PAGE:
# 9.1: Lorentz Transformations of Energy and Momentum

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As you may know, like we can combine position and time in one four-vector $$x=({\vec{x}}, ct)$$, we can also combine energy and momentum in a single four-vector, $$p=({\vec{p}}, E/c)$$. From the Lorentz transformation property of time and position, for a change of velocity along the $$x$$-axis from a coordinate system at rest to one that is moving with velocity $${\vec{v}} = (v_x,0,0)$$ we have

\begin{align} x' &= \gamma(v) (x-v/c t),\\[5pt] t'&=\gamma (t-xv x/c^2),\end{align}

we can derive that energy and momentum behave in the same way,

\begin{align} p'_x &= \gamma(v) (p_x - E v/c^2) \\[5pt] &= m u_x \gamma(|u|), \nonumber\\[5pt] E' &= \gamma(v) (E - v p_x) \\[5pt] &= \gamma(|u|) m_0 c^2. \label{eqLorentzE} \end{align}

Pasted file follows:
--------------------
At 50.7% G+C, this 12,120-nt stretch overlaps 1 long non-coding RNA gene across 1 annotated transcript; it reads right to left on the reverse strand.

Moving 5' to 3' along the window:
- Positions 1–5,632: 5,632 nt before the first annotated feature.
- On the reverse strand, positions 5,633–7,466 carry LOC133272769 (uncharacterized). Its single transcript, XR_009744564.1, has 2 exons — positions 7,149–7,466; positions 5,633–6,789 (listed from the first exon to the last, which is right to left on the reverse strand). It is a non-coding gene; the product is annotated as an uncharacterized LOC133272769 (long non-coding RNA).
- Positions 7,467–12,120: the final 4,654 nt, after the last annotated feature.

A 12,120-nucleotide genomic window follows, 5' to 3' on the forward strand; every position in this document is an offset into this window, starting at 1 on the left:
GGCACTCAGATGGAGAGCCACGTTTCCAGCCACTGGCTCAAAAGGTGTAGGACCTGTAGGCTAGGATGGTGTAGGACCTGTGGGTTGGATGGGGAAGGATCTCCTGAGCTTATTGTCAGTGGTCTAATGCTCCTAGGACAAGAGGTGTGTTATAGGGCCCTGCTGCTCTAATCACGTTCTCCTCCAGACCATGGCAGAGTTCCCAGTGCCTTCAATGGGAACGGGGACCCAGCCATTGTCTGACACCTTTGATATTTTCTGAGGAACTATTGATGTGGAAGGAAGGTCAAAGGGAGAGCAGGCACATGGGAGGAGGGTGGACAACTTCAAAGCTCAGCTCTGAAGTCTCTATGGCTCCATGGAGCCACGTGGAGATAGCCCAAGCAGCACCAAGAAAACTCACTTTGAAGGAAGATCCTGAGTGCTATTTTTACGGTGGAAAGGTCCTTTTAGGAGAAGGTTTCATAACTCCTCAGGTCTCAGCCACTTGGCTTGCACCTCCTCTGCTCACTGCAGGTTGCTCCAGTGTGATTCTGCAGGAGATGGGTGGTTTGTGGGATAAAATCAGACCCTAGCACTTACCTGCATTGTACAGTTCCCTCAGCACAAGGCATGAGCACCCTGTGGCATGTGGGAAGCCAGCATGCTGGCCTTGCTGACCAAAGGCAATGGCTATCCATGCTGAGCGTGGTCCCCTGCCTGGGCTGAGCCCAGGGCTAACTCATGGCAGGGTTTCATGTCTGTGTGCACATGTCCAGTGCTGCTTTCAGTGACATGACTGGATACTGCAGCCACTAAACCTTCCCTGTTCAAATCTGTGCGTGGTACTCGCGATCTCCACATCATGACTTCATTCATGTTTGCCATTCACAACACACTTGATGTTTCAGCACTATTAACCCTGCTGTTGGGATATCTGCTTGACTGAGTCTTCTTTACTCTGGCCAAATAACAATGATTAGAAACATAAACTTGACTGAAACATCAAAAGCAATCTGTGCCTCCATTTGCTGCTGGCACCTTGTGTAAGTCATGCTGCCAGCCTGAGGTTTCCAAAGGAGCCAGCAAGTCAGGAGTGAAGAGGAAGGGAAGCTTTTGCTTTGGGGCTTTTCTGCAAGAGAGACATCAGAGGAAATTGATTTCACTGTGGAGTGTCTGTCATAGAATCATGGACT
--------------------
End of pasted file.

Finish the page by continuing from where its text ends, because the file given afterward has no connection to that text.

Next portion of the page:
To understand the context of these equations remember the definition of $$\gamma$$

$\gamma(v) = \dfrac{1}{\sqrt{1-\beta^2}}$

and

$\beta=\dfrac{v}{c}.$

In Equation \ref{eqLorentzE}, we have also re-expressed the momentum energy in terms of a velocity $${\vec{u}}$$. This is measured relative to the rest system of a particle, the system where the three-momentum $${\vec{p}}=0$$.

Now all these exercises would be interesting mathematics but rather futile if there was no further information. We know however that the full four-momentum is conserved, i.e., if we have two particles coming into a collision and two coming out, the sum of four-momenta before and after is equal,

\begin{aligned} E^{\mathrm{in}}_1+E^{\mathrm{in}}_2 &= E^{\mathrm{out}}_1+E^{\mathrm{out}}_2, \nonumber\\ {\vec{p}}^{\mathrm{in}}_1+{\vec{p}}^{\mathrm{in}}_2 &= {\vec{p}}^{\mathrm{out}}_1+{\vec{p}}^{\mathrm{out}}_2. \end{aligned}

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